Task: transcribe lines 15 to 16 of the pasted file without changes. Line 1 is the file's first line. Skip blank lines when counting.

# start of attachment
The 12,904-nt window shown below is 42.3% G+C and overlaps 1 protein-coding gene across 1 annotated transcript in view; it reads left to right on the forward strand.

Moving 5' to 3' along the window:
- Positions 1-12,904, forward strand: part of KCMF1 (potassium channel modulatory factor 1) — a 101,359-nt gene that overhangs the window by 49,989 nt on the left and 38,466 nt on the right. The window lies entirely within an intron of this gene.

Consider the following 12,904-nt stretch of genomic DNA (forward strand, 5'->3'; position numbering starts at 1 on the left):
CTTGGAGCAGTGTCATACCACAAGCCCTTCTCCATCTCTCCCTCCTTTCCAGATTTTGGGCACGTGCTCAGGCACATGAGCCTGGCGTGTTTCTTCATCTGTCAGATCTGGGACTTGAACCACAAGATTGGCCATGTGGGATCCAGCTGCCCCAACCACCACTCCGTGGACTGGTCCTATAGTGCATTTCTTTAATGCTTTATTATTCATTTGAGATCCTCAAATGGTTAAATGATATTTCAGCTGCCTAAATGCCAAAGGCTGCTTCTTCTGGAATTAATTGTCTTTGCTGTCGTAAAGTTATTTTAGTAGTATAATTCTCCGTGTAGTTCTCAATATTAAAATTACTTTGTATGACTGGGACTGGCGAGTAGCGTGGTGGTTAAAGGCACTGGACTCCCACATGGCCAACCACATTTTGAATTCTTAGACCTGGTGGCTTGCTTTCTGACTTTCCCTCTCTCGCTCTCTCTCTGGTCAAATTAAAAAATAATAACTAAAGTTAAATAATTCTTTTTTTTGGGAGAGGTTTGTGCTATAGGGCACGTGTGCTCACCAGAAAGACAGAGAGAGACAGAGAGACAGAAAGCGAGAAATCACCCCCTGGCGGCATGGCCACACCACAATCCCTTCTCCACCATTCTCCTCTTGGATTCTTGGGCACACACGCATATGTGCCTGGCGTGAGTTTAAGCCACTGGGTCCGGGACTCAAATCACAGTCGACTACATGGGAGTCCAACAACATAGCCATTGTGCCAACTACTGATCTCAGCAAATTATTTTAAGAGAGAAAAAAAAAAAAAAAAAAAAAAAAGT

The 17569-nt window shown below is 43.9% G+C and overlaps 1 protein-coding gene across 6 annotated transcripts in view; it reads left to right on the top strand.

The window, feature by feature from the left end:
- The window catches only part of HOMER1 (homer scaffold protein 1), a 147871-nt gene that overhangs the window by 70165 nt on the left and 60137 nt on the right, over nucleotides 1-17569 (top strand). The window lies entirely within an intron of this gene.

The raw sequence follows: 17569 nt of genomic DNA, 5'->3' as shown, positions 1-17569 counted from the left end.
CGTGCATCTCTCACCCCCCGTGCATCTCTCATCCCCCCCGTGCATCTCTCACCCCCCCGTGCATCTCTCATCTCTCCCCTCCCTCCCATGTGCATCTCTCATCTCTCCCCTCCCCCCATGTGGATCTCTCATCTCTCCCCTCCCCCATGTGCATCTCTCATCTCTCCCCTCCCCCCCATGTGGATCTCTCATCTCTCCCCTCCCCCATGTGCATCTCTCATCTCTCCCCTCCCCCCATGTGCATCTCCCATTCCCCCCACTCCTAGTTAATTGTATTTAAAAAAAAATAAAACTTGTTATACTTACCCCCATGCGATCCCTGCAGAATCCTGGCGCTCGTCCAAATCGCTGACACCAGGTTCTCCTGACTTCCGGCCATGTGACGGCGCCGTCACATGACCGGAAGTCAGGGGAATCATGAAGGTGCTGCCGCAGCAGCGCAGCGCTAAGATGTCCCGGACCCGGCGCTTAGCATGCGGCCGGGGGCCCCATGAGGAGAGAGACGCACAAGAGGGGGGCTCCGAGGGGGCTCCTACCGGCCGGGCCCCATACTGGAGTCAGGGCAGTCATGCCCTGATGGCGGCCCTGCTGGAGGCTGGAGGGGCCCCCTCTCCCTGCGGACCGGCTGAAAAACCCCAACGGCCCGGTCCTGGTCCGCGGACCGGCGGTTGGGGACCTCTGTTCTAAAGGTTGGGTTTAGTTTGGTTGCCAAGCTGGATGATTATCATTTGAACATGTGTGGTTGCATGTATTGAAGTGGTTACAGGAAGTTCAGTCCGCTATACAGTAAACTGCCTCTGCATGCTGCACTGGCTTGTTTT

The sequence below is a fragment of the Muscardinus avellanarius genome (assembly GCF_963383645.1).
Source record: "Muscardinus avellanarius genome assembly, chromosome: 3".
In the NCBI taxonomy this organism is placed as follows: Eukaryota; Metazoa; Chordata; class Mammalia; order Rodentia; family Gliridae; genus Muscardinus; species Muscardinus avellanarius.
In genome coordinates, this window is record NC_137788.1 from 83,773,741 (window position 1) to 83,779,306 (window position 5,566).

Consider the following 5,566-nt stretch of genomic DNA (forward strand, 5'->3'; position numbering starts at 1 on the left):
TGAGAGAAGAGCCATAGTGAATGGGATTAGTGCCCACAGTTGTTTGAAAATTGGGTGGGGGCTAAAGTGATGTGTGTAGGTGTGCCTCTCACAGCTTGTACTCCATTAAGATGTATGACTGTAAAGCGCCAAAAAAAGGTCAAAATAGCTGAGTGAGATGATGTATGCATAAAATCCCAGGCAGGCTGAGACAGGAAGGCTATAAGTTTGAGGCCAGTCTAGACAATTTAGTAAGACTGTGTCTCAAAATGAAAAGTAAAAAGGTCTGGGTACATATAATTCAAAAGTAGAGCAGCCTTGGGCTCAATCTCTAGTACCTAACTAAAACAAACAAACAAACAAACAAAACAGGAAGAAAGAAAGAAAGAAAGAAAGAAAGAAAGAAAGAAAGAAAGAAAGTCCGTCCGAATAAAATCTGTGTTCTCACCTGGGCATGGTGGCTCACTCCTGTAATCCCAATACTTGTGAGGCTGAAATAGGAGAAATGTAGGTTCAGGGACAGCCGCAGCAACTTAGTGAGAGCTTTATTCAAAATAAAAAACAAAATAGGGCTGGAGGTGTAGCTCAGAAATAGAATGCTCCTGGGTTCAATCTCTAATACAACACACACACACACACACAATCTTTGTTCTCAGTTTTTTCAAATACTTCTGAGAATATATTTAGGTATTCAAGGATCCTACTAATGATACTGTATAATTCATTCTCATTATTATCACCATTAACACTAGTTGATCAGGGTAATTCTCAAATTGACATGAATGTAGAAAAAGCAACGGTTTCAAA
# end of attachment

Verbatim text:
Consider the following 5,566-nt stretch of genomic DNA (forward strand, 5'->3'; position numbering starts at 1 on the left):
TGAGAGAAGAGCCATAGTGAATGGGATTAGTGCCCACAGTTGTTTGAAAATTGGGTGGGGGCTAAAGTGATGTGTGTAGGTGTGCCTCTCACAGCTTGTACTCCATTAAGATGTATGACTGTAAAGCGCCAAAAAAAGGTCAAAATAGCTGAGTGAGATGATGTATGCATAAAATCCCAGGCAGGCTGAGACAGGAAGGCTATAAGTTTGAGGCCAGTCTAGACAATTTAGTAAGACTGTGTCTCAAAATGAAAAGTAAAAAGGTCTGGGTACATATAATTCAAAAGTAGAGCAGCCTTGGGCTCAATCTCTAGTACCTAACTAAAACAAACAAACAAACAAACAAAACAGGAAGAAAGAAAGAAAGAAAGAAAGAAAGAAAGAAAGAAAGAAAGAAAGTCCGTCCGAATAAAATCTGTGTTCTCACCTGGGCATGGTGGCTCACTCCTGTAATCCCAATACTTGTGAGGCTGAAATAGGAGAAATGTAGGTTCAGGGACAGCCGCAGCAACTTAGTGAGAGCTTTATTCAAAATAAAAAACAAAATAGGGCTGGAGGTGTAGCTCAGAAATAGAATGCTCCTGGGTTCAATCTCTAATACAACACACACACACACACACAATCTTTGTTCTCAGTTTTTTCAAATACTTCTGAGAATATATTTAGGTATTCAAGGATCCTACTAATGATACTGTATAATTCATTCTCATTATTATCACCATTAACACTAGTTGATCAGGGTAATTCTCAAATTGACATGAATGTAGAAAAAGCAACGGTTTCAAA